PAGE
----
The Wrath of Con-fusing Science Passages:
The biggest problem I see with students who struggle with Reading Comprehension science passages on the GMAT is that they focus on the wrong things. They focus on the scientific jargon they don’t know rather than the words they do know. They focus on dense descriptions of complex processes rather than simple analogies. And they focus on the ‘what’ rather than the ‘why.’
Here’s a short GMATPrep science passage. Take two minutes to read it and just try to get the main idea.
How’d it go?
When reading that passage, a lot of people start slowing down when they hit “gravity anomaly” in line 3 and then get stuck in line 8 on “negative gravity anomalies.” Some students will re-read it a bunch of times and try to power through, but they’re usually so mentally exhausted from slogging through the jargon that they ultimately miss the point of the passage. Other students, if they feel totally lost, might essentially give up, rush through the rest of the passage, and then go to the questions and start guessing. In either case, if I ask them to tell me what the passage is about, they’ll say, “It’s about gravity anomalies.” Which isn’t exactly wrong, but it’s missing the point.
So let’s switch gears for a moment and talk about another one of my favorite shows, Star Trek! Specifically, let’s talk about how the Star Trek writers use scientific jargon without losing the audience. Here’s a snippet from 1996’s Star Trek: First Contact.
The Borg (bad guys) are approaching Earth, with the Enterprise in hot pursuit:
Data taps a few buttons on his console: “Sensors show chronometric particles emanating from the Borg sphere.”
Picard: “They’re creating a temporal vortex!”
Riker: “Time travel!”
Now, what’s the point of that exchange? Is it about ‘chronometric particles’ and ‘temporal vortexes?’ Of course not! The point is that the Borg have a time machine!
But imagine if someone tried to watch Star Trek the way some students read GMAT science passages—by slowing down or stopping whenever they hit scientific jargon. That would be like hitting the pause button when Data said ‘chronometric particles’ and thinking, “What are those? I’d better rewind it and watch that part again.” That approach would never work—the viewer would be lost almost immediately, and they would miss the fact that two lines later, the point of the ‘chronometric particles’ line is revealed: that the Borg are traveling through time.
Okay, but why do we care that the Borg are traveling through time? Here’s what happens next:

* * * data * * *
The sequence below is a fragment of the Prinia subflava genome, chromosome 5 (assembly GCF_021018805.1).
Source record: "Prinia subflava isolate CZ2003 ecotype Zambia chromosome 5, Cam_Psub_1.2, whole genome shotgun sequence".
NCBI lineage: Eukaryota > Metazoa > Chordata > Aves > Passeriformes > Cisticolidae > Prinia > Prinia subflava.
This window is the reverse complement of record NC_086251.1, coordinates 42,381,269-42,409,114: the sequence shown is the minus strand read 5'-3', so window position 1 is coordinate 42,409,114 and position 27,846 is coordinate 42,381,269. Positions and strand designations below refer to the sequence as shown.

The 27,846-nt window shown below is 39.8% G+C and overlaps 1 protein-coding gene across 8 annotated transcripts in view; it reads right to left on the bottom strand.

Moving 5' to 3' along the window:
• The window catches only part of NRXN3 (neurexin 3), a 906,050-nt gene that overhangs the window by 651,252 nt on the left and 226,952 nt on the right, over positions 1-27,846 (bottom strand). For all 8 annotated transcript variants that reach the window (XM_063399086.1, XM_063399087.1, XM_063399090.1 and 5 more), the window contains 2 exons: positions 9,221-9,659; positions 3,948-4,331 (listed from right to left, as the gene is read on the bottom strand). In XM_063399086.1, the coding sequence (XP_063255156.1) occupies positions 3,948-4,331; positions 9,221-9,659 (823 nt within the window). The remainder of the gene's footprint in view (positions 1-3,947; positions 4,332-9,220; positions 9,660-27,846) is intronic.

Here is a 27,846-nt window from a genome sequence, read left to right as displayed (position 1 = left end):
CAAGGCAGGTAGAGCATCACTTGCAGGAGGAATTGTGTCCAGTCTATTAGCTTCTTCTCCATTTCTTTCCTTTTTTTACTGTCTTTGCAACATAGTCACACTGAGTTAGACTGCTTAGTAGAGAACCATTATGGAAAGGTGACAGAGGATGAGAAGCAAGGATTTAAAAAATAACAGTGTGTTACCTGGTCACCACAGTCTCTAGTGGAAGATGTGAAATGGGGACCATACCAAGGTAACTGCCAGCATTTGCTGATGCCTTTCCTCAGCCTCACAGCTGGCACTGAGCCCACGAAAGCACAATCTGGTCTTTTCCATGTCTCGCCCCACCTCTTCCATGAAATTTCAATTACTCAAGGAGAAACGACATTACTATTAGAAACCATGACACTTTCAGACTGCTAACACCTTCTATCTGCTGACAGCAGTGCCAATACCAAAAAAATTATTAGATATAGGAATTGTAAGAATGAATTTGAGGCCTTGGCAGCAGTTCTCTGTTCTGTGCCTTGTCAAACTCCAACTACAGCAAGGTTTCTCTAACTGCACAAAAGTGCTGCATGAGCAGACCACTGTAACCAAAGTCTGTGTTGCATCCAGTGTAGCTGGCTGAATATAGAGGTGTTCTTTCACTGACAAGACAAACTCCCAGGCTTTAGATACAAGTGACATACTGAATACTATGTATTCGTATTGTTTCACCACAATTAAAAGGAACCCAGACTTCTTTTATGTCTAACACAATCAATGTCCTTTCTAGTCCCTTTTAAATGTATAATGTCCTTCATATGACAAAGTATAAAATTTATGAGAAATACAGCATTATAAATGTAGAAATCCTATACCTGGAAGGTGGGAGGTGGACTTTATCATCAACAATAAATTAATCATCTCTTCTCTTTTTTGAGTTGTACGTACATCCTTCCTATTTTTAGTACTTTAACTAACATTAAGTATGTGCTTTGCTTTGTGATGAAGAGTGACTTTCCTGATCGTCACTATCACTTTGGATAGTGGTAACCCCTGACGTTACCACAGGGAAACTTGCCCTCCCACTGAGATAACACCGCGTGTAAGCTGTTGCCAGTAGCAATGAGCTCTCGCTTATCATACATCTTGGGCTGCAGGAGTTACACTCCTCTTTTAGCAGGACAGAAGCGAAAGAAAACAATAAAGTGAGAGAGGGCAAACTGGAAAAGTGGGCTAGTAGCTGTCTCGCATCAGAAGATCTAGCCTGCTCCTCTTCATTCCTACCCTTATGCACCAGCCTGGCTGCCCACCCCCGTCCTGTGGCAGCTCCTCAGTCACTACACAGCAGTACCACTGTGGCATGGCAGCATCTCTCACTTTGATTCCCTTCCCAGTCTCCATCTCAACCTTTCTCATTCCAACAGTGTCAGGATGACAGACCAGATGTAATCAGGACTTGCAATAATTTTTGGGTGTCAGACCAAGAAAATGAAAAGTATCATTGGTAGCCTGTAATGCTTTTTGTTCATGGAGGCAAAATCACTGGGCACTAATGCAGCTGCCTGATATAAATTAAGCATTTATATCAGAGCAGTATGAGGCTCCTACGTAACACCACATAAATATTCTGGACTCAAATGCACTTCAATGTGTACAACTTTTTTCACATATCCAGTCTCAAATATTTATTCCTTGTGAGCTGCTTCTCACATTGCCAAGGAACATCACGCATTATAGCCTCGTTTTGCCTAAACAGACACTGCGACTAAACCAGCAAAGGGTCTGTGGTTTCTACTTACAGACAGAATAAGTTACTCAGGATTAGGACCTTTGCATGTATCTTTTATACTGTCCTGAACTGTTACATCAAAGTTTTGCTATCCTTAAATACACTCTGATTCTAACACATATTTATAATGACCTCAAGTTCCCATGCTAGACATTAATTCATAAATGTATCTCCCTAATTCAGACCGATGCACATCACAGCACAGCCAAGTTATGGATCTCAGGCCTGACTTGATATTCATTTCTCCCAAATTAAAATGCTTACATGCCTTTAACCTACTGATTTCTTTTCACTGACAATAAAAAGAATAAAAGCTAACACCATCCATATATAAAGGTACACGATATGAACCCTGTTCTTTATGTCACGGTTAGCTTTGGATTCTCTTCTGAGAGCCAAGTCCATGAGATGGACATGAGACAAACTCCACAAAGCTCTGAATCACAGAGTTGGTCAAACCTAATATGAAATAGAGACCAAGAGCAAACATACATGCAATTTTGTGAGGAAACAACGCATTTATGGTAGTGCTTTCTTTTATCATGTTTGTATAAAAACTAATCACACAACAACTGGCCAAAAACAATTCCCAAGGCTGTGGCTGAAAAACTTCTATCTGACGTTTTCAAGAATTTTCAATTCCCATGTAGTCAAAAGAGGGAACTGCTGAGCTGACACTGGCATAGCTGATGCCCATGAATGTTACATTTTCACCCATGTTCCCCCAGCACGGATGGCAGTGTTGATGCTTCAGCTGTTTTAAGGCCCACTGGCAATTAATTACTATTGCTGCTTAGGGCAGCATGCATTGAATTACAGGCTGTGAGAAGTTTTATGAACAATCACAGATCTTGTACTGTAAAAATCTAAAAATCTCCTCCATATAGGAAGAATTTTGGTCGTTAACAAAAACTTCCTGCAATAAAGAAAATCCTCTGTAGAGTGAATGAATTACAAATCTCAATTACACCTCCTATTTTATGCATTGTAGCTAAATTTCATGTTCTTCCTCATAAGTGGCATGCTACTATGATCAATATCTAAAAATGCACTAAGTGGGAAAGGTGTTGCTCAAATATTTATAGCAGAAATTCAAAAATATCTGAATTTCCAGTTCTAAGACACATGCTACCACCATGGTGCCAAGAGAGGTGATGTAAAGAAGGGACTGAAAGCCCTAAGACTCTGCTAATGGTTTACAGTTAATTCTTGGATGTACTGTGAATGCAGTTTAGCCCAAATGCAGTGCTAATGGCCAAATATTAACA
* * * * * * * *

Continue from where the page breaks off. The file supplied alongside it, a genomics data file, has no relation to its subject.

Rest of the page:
As the Borg ship passes through the temporal vortex, Worf looks at Earth on the view-screen and realizes something suddenly looks different about it.
Worf: “Captain, Earth.”
Data (reading from his console): “The atmosphere contains high concentrations of methane, carbon monoxide and fluorine.”
Picard: “Life signs?”
Data: “Population, approximately nine billion—all Borg.”
Picard: “They must have done it in the past! They went back and assimilated Earth, changed history. We must follow them back, repair whatever damage they’ve done!”
So, why do we care? We don’t care about the technical information about methane, carbon monoxide, and fluorine levels. What we care about is that the Borg have gone back in time and taken over Earth, so the intrepid crew of the Enterprise has to go back in time to stop them. That’s what the whole movie is about.
(Also, I know that it’s kind of stupid to teach the GMAT using a movie that came out 22 years ago. But I wasn’t a GMAT instructor back then, so I have to do it now.)
So, back to our science passage. Let’s try it again, but try not to focus as much on the technical jargon of what they’re telling us, and instead zero in on why they’re telling us.
When a large body strikes a planet or moon, material is ejected, thereby creating a hole in the planet and a local deficit of mass. This deficit shows up as a gravity anomaly: the removal of the material that has been ejected to make the hole results in an area of slightly lower gravity than surrounding areas.
The first few lines describe a phenomenon: when something big hits a planet or moon, it smashes a bunch of stuff from the planet into space, leaving a big hole (crater) in the planet. The more mass something has, the more gravity it has (you learned that in high school, remember?). So where there is a crater, there’s less mass, so there should be less gravity in that spot.